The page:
A client walks into your office crying and yelling, “You set me up with the worst social worker! He didn’t even show up to our appointment! No one cares about me. I guess it doesn’t matter to you that I need housing!”
Instead of addressing the emotional content immediately, you might want to assess for immediate need. “I understand this is really important. Do you have somewhere to stay tonight? Should we call some shelters together?”
When De-escalation Strategies Are Not Enough
Depending on your setting, there may already be protocols in place for when the safety of self, client, or others is at risk. Working at a hospital, there may be more of a threshold for dangerously escalated clients, as there are often security personnel and teams to assist. However, for many of us working in group practices, private practices, and outpatient clinics, we have to identify our own risk tolerance and protocol.
Safety of Practitioner
The American Psychological Foundation has reported that between 35 percent and 40 percent of psychologists in clinical practice are at risk of being assaulted by a patient at some time during their clinical careers. If a client is becoming dysregulated to the point of potentially inflicting physical harm on you as a provider, you need to leave the situation and/or call for help.
Like any other profession, you have the right to your personal safety. There have been very few times in my career when I have feared for my safety. However, the times I have felt threatened have been truly unsettling, and I was thankful for the protocol I had set up.
When we are sensing a physical threat, we are likely to enter fight or flight; we are humans after all. And what we know about this state is that our reasoning centers may not be fully functional. This means we need to prepare for this scenario before it happens.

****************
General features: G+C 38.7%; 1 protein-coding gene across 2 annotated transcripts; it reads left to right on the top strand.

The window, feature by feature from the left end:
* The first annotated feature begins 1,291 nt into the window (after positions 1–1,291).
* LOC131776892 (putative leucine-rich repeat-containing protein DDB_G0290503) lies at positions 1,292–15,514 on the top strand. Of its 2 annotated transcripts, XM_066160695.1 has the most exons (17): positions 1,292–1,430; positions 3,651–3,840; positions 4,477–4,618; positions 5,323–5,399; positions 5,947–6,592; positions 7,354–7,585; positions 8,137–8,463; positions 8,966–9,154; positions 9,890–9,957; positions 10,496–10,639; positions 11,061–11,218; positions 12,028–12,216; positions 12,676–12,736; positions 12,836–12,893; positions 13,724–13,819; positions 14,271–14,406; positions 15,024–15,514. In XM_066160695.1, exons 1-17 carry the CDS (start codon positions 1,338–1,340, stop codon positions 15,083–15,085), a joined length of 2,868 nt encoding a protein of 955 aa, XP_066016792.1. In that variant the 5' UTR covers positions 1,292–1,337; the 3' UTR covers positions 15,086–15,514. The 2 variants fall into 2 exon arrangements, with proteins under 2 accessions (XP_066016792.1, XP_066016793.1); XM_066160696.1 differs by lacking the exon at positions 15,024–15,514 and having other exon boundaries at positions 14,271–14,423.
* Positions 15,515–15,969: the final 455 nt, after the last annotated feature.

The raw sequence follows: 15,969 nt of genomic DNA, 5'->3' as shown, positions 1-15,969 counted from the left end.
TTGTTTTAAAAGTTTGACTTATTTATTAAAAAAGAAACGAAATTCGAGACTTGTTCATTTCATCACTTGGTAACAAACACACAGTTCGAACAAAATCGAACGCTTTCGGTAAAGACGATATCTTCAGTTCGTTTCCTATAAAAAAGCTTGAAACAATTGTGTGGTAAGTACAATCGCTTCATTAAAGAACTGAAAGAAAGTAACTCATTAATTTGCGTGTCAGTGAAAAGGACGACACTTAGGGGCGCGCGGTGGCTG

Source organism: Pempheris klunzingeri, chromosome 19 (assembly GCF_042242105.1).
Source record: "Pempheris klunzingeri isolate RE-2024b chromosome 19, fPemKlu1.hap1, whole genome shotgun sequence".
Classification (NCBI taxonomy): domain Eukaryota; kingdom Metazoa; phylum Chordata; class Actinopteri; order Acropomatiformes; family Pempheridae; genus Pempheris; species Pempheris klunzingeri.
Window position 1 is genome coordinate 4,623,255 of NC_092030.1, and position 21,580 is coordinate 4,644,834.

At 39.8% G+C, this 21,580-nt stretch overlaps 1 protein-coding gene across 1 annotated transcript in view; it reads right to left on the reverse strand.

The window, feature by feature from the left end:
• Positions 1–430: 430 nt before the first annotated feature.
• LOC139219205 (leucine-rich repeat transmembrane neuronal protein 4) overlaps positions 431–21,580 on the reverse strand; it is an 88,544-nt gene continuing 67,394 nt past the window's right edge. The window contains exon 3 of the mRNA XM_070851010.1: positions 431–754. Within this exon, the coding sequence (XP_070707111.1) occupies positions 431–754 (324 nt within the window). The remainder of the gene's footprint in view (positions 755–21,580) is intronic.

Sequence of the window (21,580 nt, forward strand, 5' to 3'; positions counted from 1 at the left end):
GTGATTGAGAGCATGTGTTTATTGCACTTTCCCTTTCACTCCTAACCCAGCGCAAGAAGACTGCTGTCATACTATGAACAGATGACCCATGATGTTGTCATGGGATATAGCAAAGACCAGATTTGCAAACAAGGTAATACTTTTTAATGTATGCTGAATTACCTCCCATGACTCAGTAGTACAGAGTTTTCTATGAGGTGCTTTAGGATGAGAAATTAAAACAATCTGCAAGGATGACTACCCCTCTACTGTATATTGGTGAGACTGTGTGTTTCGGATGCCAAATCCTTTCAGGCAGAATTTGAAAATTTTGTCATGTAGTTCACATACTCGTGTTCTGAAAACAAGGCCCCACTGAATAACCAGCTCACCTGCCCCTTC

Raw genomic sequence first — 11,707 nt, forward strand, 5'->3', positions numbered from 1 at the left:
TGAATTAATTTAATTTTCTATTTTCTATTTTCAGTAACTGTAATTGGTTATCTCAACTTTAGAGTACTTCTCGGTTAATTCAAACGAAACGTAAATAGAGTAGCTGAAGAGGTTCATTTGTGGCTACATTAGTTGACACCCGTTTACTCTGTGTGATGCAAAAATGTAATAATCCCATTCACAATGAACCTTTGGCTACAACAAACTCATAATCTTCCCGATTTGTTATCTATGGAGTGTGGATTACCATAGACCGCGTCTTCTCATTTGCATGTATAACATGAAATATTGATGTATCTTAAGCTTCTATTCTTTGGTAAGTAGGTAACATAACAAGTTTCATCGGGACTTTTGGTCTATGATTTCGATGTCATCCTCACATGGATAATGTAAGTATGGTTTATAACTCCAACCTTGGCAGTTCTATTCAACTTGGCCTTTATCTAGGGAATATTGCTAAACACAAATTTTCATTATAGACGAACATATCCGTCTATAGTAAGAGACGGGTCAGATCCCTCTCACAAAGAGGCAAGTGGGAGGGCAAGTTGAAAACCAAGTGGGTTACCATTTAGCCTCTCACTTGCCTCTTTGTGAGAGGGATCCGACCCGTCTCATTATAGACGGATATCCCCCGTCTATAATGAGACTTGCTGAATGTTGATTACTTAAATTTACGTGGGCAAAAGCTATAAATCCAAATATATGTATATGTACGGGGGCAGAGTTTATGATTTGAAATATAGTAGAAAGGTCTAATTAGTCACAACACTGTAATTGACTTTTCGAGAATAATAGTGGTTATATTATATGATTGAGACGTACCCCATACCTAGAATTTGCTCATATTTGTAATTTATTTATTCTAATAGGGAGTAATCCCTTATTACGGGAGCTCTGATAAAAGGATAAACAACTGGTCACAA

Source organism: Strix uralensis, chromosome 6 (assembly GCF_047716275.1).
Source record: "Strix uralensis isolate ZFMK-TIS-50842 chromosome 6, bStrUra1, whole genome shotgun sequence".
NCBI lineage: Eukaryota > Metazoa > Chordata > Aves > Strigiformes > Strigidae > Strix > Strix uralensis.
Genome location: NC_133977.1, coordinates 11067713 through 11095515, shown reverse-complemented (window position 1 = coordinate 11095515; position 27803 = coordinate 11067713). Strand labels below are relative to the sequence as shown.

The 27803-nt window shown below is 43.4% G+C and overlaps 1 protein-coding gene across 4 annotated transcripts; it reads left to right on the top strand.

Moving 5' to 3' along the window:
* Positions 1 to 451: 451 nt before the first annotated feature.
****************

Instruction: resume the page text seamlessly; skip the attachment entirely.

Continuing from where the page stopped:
Install a Panic Button: When pressed it will make a loud noise, alerting other colleagues that you need immediate assistance.
Strategic Seating: Place your seat to be closest to the door. This will allow you to make a speedy escape from the room and not be hindered by your client.
Make an excuse: If a client will not calm down and you are feeling threatened, excuse yourself by saying you need to use the restroom.
Safety of Client or Others
If a client is making serious threats of harming another person in their state of rage, we are mandated to report this to the authorities and warn the individual that may be the target of threats of violence. If our client is threatening to seriously harm themself or is exhibiting self-harming behavior in our presence, de-escalation is likely going to be insufficient, and we need to involve emergency services. Preparing for this can look like having a readily accessible note that has phone numbers for local emergency services. When in doubt, there is always 911.
Pope K. Crisis intervention in dealing with violent patients: De-escalation techniques.
Available at paetc.org/wp-content/uploads/2014/10/De-escalation-PACE.pdf.
Richmond JS, et al. Verbal de-escalation of the agitated patient: Consensus statement of the American Association for Emergency Psychiatry Project BETA De-escalation Workgroup. West J Emerg Med. 2012 Feb; 13(1): 17–25. Available at 10.5811/westjem.2011.9.6864.